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An approach to enhance the conservation-compatibility of solar energy development.

Cameron DR, Cohen BS, Morrison SA - PLoS ONE (2012)

Bottom Line: Utility-scale renewable energy development (>1 MW capacity) is a key strategy to reduce greenhouse gas emissions, but development of those facilities also can have adverse effects on biodiversity.We found over 740,000 ha below the highest slope angle (<5%)--an area that can meet California's renewable energy goal seven times over.Using the approach presented here, planners could reduce development impacts on areas of higher conservation value, and so reduce trade-offs between converting to a green energy economy and conserving biodiversity.

View Article: PubMed Central - PubMed

Affiliation: The Nature Conservancy, San Francisco, California, United States of America. dcameron@tnc.org

ABSTRACT
The rapid pace of climate change poses a major threat to biodiversity. Utility-scale renewable energy development (>1 MW capacity) is a key strategy to reduce greenhouse gas emissions, but development of those facilities also can have adverse effects on biodiversity. Here, we examine the synergy between renewable energy generation goals and those for biodiversity conservation in the 13 M ha Mojave Desert of the southwestern USA. We integrated spatial data on biodiversity conservation value, solar energy potential, and land surface slope angle (a key determinant of development feasibility) and found there to be sufficient area to meet renewable energy goals without developing on lands of relatively high conservation value. Indeed, we found nearly 200,000 ha of lower conservation value land below the most restrictive slope angle (<1%); that area could meet the state of California's current 33% renewable energy goal 1.8 times over. We found over 740,000 ha below the highest slope angle (<5%)--an area that can meet California's renewable energy goal seven times over. Our analysis also suggests that the supply of high quality habitat on private land may be insufficient to mitigate impacts from future solar projects, so enhancing public land management may need to be considered among the options to offset such impacts. Using the approach presented here, planners could reduce development impacts on areas of higher conservation value, and so reduce trade-offs between converting to a green energy economy and conserving biodiversity.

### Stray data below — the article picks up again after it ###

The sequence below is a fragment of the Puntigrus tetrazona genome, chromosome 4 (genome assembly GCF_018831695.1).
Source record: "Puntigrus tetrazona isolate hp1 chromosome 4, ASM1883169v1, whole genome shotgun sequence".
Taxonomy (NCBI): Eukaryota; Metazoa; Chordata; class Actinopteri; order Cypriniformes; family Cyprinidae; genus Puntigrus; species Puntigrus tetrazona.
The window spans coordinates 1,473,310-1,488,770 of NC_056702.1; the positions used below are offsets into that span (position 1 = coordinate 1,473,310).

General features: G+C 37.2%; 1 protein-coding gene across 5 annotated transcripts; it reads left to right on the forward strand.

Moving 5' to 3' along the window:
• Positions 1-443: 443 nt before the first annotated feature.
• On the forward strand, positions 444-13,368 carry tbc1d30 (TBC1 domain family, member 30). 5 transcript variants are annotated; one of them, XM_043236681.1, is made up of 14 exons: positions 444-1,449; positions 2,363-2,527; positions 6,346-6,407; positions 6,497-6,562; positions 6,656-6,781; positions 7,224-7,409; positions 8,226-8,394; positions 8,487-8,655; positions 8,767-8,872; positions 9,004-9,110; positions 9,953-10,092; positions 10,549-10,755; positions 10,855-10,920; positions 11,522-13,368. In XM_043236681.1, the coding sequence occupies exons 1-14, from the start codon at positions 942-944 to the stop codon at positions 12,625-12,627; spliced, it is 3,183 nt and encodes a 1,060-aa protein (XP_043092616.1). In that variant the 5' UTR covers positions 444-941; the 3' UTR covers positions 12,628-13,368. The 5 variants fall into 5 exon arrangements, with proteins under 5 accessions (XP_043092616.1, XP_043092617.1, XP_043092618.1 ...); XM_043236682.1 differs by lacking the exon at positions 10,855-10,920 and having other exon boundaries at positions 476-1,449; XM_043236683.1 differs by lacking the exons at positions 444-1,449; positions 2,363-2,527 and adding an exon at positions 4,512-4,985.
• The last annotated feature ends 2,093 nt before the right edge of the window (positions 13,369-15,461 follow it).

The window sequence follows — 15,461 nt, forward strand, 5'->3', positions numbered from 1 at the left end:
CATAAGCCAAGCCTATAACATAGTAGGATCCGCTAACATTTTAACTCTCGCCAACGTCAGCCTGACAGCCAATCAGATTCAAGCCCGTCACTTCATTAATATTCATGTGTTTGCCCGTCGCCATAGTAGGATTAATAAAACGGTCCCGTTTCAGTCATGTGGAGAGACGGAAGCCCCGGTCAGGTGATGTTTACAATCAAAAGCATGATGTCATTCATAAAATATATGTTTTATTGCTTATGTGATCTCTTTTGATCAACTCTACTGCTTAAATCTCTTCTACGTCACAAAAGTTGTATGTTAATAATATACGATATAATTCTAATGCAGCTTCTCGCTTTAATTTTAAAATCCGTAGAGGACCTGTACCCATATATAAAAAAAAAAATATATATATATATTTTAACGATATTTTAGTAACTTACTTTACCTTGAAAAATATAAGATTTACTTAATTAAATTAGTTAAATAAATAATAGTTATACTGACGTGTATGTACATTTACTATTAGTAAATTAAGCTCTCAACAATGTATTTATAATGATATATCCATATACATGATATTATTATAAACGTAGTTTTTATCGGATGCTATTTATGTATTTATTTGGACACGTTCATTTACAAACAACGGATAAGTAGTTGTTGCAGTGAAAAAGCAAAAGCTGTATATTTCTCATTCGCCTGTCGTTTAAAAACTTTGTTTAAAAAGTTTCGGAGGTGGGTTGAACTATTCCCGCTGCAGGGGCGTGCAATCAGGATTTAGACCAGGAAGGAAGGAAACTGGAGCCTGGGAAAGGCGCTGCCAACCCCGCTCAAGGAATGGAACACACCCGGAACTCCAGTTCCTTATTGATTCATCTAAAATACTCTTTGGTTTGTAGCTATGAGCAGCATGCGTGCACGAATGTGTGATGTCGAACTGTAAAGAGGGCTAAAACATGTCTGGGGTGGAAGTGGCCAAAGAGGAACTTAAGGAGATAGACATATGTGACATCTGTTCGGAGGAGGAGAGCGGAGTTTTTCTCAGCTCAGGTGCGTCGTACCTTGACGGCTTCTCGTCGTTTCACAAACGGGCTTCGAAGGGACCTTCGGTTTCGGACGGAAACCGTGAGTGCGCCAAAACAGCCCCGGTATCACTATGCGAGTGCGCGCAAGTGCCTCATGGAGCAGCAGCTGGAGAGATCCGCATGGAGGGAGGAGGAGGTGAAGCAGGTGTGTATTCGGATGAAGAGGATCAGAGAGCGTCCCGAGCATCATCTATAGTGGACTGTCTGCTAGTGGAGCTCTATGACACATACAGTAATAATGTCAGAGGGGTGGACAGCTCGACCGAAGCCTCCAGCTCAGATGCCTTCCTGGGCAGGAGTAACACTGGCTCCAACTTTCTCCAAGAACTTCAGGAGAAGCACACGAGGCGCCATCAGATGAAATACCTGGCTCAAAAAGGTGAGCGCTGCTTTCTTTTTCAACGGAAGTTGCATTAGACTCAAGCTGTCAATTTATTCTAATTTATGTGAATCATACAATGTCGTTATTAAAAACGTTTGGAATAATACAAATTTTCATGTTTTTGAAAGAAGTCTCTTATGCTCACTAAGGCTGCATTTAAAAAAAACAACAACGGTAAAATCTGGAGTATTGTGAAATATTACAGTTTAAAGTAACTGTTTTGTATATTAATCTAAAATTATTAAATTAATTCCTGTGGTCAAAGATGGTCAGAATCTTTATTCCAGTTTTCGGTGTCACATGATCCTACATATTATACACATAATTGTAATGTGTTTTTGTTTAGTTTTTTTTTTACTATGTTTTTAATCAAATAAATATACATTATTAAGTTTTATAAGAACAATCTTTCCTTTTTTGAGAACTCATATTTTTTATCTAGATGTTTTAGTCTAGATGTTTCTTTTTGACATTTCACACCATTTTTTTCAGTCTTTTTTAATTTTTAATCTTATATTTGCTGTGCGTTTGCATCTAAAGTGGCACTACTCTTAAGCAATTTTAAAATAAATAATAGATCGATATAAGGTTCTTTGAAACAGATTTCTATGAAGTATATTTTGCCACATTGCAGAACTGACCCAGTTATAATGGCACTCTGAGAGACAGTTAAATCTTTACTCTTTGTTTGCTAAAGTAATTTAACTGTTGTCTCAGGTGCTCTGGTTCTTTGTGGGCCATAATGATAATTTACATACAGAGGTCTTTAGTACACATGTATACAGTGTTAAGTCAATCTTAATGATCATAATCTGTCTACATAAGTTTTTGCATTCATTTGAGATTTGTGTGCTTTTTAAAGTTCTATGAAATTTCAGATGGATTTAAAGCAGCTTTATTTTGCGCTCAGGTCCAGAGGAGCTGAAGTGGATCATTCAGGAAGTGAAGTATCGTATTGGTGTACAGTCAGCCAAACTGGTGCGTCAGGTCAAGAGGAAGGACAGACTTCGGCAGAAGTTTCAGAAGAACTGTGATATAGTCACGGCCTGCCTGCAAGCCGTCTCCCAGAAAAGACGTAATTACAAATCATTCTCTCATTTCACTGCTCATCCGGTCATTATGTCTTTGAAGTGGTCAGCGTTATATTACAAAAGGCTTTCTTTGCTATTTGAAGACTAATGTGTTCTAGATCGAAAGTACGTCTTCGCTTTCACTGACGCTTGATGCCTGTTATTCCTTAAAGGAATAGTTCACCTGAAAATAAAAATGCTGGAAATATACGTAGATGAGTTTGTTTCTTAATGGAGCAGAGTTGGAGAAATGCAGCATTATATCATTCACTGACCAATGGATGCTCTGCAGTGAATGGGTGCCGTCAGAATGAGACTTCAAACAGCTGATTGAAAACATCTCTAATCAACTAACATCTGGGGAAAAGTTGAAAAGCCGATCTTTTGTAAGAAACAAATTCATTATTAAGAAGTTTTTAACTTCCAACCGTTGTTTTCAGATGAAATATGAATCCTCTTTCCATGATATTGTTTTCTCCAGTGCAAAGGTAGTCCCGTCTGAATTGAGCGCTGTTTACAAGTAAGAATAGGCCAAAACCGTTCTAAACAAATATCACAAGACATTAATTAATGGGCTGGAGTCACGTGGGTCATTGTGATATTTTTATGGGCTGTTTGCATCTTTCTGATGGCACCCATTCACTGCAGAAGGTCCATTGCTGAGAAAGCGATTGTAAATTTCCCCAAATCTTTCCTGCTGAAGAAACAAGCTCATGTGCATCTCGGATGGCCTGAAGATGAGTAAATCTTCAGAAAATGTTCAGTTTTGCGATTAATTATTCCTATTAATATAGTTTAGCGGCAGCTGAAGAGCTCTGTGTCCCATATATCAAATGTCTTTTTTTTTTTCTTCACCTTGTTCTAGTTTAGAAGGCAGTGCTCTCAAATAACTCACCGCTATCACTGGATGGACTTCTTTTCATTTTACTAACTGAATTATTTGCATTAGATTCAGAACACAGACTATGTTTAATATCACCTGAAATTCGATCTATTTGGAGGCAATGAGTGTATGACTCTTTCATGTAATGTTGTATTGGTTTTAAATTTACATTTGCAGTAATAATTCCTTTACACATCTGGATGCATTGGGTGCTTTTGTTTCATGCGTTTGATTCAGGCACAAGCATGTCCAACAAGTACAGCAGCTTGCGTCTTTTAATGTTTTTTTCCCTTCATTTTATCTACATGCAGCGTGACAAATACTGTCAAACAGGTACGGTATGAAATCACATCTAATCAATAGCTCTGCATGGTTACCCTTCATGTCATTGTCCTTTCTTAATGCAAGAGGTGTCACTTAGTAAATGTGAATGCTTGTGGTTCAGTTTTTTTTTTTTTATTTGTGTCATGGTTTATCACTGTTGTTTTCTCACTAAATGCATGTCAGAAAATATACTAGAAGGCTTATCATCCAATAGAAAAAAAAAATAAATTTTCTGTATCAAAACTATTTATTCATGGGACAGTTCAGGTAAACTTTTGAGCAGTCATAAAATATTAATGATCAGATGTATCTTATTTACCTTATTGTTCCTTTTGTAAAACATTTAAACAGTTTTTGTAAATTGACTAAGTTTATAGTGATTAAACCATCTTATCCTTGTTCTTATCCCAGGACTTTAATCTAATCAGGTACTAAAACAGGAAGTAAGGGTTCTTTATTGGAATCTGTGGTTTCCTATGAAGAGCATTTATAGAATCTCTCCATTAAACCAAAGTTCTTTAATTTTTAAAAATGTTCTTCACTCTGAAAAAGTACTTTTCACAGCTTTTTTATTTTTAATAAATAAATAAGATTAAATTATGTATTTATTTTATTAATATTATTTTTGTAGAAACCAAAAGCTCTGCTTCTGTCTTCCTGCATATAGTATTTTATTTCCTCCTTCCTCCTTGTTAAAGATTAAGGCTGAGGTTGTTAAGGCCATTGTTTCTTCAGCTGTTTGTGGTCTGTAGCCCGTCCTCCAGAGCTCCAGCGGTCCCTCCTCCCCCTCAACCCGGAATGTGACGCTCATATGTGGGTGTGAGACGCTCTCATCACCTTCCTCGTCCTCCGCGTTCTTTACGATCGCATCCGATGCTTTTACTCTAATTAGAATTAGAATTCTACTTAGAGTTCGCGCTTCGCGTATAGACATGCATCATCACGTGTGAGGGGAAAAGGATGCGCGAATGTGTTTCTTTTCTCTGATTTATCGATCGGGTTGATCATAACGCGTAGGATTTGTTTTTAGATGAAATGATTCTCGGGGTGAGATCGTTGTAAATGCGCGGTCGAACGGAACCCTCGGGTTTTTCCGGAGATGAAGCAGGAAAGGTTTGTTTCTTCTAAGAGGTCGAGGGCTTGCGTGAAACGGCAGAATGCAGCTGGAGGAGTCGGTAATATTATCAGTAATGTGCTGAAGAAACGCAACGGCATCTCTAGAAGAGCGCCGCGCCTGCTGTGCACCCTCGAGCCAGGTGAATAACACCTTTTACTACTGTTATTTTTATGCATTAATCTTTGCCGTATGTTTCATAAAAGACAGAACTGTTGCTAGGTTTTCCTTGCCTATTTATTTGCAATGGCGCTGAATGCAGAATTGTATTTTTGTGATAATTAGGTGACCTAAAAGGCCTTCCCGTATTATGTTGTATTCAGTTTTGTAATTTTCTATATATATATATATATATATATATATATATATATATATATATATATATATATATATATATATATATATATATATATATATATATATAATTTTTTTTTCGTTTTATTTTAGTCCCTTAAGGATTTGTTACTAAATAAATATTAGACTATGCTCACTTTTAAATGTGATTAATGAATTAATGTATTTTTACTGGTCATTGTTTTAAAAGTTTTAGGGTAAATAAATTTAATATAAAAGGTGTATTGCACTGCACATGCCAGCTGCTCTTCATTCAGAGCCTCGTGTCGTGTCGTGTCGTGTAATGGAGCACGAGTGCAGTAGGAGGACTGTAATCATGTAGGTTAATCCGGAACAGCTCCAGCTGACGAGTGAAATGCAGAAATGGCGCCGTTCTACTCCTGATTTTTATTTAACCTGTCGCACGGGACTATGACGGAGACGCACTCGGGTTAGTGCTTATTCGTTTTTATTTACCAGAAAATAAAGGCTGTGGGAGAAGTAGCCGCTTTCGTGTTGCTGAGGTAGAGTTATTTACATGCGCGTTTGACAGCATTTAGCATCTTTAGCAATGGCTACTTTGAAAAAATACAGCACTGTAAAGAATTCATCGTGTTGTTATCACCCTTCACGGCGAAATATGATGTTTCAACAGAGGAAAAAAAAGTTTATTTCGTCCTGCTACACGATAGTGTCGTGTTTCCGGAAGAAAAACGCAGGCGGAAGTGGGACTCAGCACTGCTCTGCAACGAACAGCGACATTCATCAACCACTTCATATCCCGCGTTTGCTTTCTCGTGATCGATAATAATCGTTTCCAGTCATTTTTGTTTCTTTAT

Show MeSH
Conservation values in potentially suitable lands for solar development below 5% slope angle.Urban areas, water bodies, and lands outside of private or BLM multiple use ownerships, and areas above 5% slope were removed. Conservation value colors are the same as Figure 2. Lands in orange and red are classified as lower conservation value lands for which energy production estimates are provided in the results.
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pone-0038437-g003: Conservation values in potentially suitable lands for solar development below 5% slope angle.Urban areas, water bodies, and lands outside of private or BLM multiple use ownerships, and areas above 5% slope were removed. Conservation value colors are the same as Figure 2. Lands in orange and red are classified as lower conservation value lands for which energy production estimates are provided in the results.

Mentions: We found large areas of the Mojave Desert that are potentially suitable for the development of solar facilities that are ecologically degraded with lower regional conservation value (Figure 3). The amount of lower conservation value land that meets the development suitability criteria ranges from nearly 200,000 ha (<1% land surface slope angle) to over 740,000 ha (<5% slope) (Table 1). The level of potential compatibility between development and conservation is much greater if land with higher slope can be utilized, with nearly four times more lower conservation value land at the 5% cutoff compared to the 1%.